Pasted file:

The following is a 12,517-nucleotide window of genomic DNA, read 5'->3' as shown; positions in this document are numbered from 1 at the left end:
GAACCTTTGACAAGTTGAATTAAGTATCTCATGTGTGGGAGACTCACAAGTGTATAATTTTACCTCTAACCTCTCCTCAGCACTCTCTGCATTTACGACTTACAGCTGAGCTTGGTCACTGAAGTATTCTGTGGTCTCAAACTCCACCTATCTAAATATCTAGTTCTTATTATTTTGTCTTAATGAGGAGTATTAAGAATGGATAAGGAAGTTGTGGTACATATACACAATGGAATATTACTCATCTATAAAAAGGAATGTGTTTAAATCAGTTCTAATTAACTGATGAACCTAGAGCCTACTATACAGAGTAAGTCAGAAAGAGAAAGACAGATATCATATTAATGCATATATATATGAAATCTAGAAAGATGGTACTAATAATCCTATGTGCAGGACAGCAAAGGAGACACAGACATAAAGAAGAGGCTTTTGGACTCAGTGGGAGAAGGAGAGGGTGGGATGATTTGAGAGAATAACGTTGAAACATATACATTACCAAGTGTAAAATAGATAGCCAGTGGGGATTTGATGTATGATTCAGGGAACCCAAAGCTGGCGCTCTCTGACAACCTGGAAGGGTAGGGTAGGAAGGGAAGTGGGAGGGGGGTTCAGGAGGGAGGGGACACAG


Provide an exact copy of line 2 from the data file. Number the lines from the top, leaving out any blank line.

GAACCTTTGACAAGTTGAATTAAGTATCTCATGTGTGGGAGACTCACAAGTGTATAATTTTACCTCTAACCTCTCCTCAGCACTCTCTGCATTTACGACTTACAGCTGAGCTTGGTCACTGAAGTATTCTGTGGTCTCAAACTCCACCTATCTAAATATCTAGTTCTTATTATTTTGTCTTAATGAGGAGTATTAAGAATGGATAAGGAAGTTGTGGTACATATACACAATGGAATATTACTCATCTATAAAAAGGAATGTGTTTAAATCAGTTCTAATTAACTGATGAACCTAGAGCCTACTATACAGAGTAAGTCAGAAAGAGAAAGACAGATATCATATTAATGCATATATATATGAAATCTAGAAAGATGGTACTAATAATCCTATGTGCAGGACAGCAAAGGAGACACAGACATAAAGAAGAGGCTTTTGGACTCAGTGGGAGAAGGAGAGGGTGGGATGATTTGAGAGAATAACGTTGAAACATATACATTACCAAGTGTAAAATAGATAGCCAGTGGGGATTTGATGTATGATTCAGGGAACCCAAAGCTGGCGCTCTCTGACAACCTGGAAGGGTAGGGTAGGAAGGGAAGTGGGAGGGGGGTTCAGGAGGGAGGGGACACAG